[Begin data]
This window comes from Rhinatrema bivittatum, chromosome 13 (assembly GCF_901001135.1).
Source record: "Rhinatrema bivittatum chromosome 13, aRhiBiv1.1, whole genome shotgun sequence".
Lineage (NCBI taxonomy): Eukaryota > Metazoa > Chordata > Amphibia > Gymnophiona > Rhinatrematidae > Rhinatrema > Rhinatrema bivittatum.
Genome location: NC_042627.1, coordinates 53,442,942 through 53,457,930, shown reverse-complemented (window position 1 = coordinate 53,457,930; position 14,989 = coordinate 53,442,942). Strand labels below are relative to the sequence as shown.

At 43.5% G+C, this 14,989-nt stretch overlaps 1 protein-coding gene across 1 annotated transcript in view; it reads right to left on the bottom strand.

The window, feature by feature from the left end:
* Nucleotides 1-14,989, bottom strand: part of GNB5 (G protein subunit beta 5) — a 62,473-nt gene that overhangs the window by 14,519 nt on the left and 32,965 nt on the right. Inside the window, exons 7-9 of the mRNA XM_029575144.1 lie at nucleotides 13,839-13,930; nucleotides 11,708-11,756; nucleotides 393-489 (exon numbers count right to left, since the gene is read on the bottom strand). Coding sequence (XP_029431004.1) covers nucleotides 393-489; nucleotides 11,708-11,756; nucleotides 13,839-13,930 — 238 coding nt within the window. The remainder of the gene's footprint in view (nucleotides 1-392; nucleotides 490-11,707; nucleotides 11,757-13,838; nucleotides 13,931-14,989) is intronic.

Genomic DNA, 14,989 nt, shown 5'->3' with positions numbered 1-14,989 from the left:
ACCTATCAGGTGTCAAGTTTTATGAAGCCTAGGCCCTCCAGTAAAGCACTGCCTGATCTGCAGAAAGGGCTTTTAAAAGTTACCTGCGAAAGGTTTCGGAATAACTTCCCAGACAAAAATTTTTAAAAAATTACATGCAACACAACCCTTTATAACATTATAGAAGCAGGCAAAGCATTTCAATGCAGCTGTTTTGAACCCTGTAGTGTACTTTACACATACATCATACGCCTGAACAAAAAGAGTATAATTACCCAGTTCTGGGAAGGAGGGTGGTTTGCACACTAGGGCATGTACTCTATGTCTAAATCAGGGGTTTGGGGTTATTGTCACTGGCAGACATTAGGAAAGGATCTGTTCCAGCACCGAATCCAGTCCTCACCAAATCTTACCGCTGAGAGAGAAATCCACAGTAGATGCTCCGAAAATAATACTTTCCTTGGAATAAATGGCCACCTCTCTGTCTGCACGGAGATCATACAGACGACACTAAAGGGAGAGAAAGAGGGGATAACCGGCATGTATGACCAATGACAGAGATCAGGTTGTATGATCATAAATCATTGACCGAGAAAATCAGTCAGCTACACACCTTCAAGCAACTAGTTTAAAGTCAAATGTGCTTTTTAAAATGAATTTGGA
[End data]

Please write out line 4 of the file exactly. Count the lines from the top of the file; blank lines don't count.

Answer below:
Genome location: NC_042627.1, coordinates 53,442,942 through 53,457,930, shown reverse-complemented (window position 1 = coordinate 53,457,930; position 14,989 = coordinate 53,442,942). Strand labels below are relative to the sequence as shown.